Administrators and staff members who do not use all sick leave during a fiscal year accumulate the unused days in a Short-Term Disability Bank. In the event that an employee’s own illness or disability causes the employee to exceed the employee’s yearly sick leave, the days in the bank are made available.
An employee can accumulate a maximum of 130 days in the Short-Term Disability Bank. Any days over 130 go into an excess account and at retirement at 62 years or older, an employee will receive pay at his or her current salary for the number of days over 100 in the bank or excess account, up to a maximum of 50 days. Unused sick days as of the date of retirement will be added to the Short-Term Disability Bank and counted toward the 50 excess days.
If an employee becomes ill, she or he first uses the accrued sick leave for the current year; then, days accumulated in the Short-Term Disability Bank. An employee who is absent for his or her own serious health condition as defined by the Family and Medical Leave Act (and set forth below) may, upon written request to Human Resources, use available time in his or her Short-Term Disability Bank before using his or her current year sick leave allotment for that particular absence. A statement from the attending health care provider(s) is required.
Short-Term Disability is paid as follows:
first 40 work days 100% of pay
next 40 work days 75% of pay
next 50 work days 60% of pay
Excess days, which are paid at 100%, may be used before 75% days or 60% days.
In the event that a period of Short-Term Disability overlaps a holiday, that holiday will be paid at 100%.
If a disability is expected to extend beyond 180 days, i.e., 130 work days, the employee should apply for benefits under the Long-Term Disability Insurance plan. Such application shall be made within 90 days of when Short-Term Disability will expire. The 180-day period will begin on the first day the employee is unable to work because of the illness.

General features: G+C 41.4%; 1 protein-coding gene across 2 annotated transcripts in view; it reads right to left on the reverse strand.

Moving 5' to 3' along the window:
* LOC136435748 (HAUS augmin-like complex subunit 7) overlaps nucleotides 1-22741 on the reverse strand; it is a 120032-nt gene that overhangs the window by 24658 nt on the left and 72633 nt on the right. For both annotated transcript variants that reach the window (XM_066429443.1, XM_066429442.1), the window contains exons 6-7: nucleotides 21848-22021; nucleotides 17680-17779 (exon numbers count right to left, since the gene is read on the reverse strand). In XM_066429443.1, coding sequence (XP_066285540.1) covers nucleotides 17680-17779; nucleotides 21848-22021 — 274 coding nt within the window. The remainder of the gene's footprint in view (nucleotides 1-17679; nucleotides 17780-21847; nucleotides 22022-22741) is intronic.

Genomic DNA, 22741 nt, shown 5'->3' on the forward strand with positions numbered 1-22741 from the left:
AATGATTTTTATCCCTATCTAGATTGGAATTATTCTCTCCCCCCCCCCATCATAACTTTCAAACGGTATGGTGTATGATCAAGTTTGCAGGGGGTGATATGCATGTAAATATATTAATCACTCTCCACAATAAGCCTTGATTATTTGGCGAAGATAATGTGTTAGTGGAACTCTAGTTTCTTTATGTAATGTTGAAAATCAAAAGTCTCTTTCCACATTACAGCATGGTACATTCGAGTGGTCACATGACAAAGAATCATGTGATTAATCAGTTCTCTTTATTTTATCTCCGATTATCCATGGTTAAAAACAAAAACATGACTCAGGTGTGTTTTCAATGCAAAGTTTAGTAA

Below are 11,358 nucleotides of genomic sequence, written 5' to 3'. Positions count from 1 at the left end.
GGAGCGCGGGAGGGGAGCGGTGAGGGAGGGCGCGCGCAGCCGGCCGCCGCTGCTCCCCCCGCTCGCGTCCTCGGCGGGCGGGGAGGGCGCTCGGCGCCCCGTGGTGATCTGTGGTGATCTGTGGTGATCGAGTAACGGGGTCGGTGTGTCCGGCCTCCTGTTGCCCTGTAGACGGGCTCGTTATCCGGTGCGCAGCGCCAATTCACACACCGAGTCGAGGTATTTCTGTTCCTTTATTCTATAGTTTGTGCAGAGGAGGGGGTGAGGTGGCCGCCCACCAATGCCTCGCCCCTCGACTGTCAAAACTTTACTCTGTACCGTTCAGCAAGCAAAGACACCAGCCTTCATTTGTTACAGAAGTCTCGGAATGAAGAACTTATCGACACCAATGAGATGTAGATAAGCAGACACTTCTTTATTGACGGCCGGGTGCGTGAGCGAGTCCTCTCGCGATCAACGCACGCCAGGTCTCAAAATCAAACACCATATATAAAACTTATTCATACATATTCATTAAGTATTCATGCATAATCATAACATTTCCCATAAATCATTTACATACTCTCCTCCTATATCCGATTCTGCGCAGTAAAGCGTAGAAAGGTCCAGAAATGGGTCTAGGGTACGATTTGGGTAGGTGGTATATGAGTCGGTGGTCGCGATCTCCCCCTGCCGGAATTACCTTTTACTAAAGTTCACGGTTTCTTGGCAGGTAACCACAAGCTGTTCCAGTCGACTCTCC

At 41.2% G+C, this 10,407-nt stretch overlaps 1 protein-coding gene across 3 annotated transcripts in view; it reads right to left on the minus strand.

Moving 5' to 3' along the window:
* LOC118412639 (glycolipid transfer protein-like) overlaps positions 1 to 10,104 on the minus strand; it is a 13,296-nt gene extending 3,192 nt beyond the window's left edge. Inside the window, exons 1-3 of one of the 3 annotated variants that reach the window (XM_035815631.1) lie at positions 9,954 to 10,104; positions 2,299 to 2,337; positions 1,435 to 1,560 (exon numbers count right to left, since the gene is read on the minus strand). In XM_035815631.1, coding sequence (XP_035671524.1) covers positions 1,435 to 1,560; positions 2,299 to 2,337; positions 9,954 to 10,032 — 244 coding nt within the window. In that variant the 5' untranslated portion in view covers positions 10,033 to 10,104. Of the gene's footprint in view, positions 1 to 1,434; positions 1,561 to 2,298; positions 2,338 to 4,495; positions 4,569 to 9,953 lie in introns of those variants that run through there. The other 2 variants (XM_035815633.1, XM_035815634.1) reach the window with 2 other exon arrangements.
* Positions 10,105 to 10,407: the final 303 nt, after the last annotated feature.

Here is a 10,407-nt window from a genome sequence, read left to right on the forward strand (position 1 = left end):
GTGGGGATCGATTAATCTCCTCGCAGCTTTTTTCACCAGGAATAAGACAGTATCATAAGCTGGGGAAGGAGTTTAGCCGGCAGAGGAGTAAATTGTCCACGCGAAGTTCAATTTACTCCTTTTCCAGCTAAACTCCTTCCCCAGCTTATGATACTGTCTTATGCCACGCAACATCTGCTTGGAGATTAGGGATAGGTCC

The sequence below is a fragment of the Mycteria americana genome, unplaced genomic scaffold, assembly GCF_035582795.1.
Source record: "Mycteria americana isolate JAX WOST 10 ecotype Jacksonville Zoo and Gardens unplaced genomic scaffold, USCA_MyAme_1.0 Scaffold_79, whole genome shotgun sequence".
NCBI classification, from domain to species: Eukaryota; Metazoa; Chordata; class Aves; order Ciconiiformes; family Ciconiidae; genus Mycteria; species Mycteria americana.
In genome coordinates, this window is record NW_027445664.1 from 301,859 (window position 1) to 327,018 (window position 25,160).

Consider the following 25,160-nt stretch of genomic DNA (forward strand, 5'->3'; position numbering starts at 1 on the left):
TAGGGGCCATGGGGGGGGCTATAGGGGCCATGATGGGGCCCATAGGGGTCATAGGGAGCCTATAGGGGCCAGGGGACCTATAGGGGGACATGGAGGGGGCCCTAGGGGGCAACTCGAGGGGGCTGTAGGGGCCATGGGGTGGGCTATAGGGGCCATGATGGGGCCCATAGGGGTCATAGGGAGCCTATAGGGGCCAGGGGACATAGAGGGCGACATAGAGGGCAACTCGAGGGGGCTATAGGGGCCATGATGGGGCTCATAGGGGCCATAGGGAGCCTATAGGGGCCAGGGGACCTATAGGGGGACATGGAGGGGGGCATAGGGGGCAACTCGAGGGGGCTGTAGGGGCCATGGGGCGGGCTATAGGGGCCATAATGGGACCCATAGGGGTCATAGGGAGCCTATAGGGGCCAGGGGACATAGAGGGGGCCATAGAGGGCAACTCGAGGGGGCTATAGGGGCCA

An employee who is back to work for 30 calendar days or less and becomes disabled from the same illness will be considered to have one continuous illness.
An employee who is back to work for more than 30 calendar days and becomes disabled from the same illness will be considered to have a relapse. The 180-day period will begin on the first day the employee is unable to work due to the relapse.
An employee who has returned to work for any length of time and becomes disabled from an illness unrelated to the previous periods of disability will be considered to have a new illness. The 180-day period will begin on the first day the employee is unable to work because of the new illness. Payment will be made for the new 130 work days as described above, regardless of how many days the employee used for prior disabilities, until the employee’s Short-Term Disability Bank is exhausted.
In the event of an extended absence, the University may require a periodic examination by a health care provider of its choice.
Employees who have exhausted sick and bank days are considered to be on unpaid Short-Term Disability for the remainder of six months.
While on Short-Term Disability, the employee is responsible for keeping the immediate supervisor informed of his/her location and condition.
An employee on Short-Term Disability continues to be covered by hospitalization, life, accidental death and-dismemberment, and disability insurance for up to six months. At the end of six months, benefits are discontinued and an employee is no longer considered an active employee. In such cases, the individual is encouraged to re-apply for any open position for which s/he is qualified when the individual is medically able to return to work.
Serious Health Condition (FMLA)
“A serious health condition is an illness, injury, impairment, or physical or mental condition that involves either an overnight stay in a medical care facility, or continuing treatment by a health care provider for a condition that prevents the employee from performing the functions of the his or her job.
Subject to certain conditions, the continuing treatment requirement may be met by a period of incapacity of more than three consecutive calendar days combined with at least two visits to a health care provider or one visit and a regimen of continuing treatment, or incapacity due to pregnancy, or incapacity due to a chronic condition. Other conditions may meet the definition of continuing treatment.”
- Family and Medical Leave
- Leave Donation Bank
- Long-term Disability Insurance
- Retirement Policy
- Short-term Disability of Faculty Member
- Sick Leave